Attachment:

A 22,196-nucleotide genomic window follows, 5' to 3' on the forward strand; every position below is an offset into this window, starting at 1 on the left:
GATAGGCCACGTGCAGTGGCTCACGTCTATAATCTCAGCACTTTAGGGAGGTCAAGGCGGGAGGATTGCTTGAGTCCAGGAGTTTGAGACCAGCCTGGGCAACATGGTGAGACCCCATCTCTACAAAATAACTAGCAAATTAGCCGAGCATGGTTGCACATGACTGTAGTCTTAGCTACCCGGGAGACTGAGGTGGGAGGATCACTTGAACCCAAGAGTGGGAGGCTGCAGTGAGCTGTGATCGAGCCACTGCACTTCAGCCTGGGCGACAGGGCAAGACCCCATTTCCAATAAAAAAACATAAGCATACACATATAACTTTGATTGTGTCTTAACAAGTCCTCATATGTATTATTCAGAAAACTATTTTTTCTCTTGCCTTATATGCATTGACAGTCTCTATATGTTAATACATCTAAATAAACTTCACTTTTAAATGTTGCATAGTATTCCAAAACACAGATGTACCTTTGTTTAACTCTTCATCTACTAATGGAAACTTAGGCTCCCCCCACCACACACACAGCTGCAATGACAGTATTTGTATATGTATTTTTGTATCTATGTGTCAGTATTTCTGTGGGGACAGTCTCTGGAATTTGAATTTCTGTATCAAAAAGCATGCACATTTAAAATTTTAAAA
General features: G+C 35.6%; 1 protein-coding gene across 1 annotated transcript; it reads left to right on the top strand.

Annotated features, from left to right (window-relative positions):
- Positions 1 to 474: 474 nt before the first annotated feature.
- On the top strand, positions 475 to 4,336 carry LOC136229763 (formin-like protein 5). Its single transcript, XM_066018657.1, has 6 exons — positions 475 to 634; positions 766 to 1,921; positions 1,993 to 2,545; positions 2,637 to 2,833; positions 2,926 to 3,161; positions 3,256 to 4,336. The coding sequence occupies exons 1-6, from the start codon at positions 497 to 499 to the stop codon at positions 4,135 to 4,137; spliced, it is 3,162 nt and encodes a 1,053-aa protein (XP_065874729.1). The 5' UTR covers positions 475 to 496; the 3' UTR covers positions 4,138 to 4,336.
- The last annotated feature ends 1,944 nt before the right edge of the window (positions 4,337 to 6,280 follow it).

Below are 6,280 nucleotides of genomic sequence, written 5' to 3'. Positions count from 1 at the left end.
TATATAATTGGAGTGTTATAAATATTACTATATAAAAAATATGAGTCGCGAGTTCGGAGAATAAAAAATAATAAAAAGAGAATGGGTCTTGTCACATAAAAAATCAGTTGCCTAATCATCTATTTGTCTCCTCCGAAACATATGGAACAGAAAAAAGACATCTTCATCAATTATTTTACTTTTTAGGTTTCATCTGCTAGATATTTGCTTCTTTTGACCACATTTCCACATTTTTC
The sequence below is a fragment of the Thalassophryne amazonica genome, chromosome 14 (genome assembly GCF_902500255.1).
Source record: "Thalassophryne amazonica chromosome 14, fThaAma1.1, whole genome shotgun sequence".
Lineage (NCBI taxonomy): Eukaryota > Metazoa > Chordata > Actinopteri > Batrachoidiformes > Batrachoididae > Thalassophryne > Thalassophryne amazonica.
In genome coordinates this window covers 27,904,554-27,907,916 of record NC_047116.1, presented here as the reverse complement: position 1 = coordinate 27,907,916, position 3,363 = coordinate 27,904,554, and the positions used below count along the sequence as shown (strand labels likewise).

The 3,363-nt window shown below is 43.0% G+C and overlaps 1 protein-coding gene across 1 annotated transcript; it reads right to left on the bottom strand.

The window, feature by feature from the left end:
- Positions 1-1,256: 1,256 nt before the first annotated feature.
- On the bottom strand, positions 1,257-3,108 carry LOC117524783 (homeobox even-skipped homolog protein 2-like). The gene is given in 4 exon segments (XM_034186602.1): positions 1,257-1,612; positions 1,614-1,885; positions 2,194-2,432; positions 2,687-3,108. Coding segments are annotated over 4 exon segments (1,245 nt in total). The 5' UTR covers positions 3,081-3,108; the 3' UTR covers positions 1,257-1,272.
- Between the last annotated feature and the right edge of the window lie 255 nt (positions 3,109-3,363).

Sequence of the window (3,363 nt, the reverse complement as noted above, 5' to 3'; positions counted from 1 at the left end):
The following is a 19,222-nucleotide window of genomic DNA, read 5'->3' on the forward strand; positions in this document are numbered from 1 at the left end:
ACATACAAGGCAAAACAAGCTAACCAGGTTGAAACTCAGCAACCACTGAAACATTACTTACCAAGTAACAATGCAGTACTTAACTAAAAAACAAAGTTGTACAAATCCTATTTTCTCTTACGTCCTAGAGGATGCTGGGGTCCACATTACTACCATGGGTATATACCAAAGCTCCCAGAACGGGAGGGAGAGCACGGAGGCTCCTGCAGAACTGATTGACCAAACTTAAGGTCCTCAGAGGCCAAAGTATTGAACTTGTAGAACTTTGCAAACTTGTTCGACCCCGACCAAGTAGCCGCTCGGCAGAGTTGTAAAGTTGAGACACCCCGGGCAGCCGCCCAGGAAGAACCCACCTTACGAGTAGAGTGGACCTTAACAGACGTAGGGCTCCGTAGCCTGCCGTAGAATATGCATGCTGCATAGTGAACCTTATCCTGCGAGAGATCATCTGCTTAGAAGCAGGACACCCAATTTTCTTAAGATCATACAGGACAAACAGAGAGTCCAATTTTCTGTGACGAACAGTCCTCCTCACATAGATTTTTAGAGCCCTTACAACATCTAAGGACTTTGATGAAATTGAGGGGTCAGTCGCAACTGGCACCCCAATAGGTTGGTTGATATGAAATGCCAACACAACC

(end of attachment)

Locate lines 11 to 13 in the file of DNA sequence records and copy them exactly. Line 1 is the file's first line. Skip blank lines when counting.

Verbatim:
Source record: "Thalassophryne amazonica chromosome 14, fThaAma1.1, whole genome shotgun sequence".
Lineage (NCBI taxonomy): Eukaryota > Metazoa > Chordata > Actinopteri > Batrachoidiformes > Batrachoididae > Thalassophryne > Thalassophryne amazonica.
In genome coordinates this window covers 27,904,554-27,907,916 of record NC_047116.1, presented here as the reverse complement: position 1 = coordinate 27,907,916, position 3,363 = coordinate 27,904,554, and the positions used below count along the sequence as shown (strand labels likewise).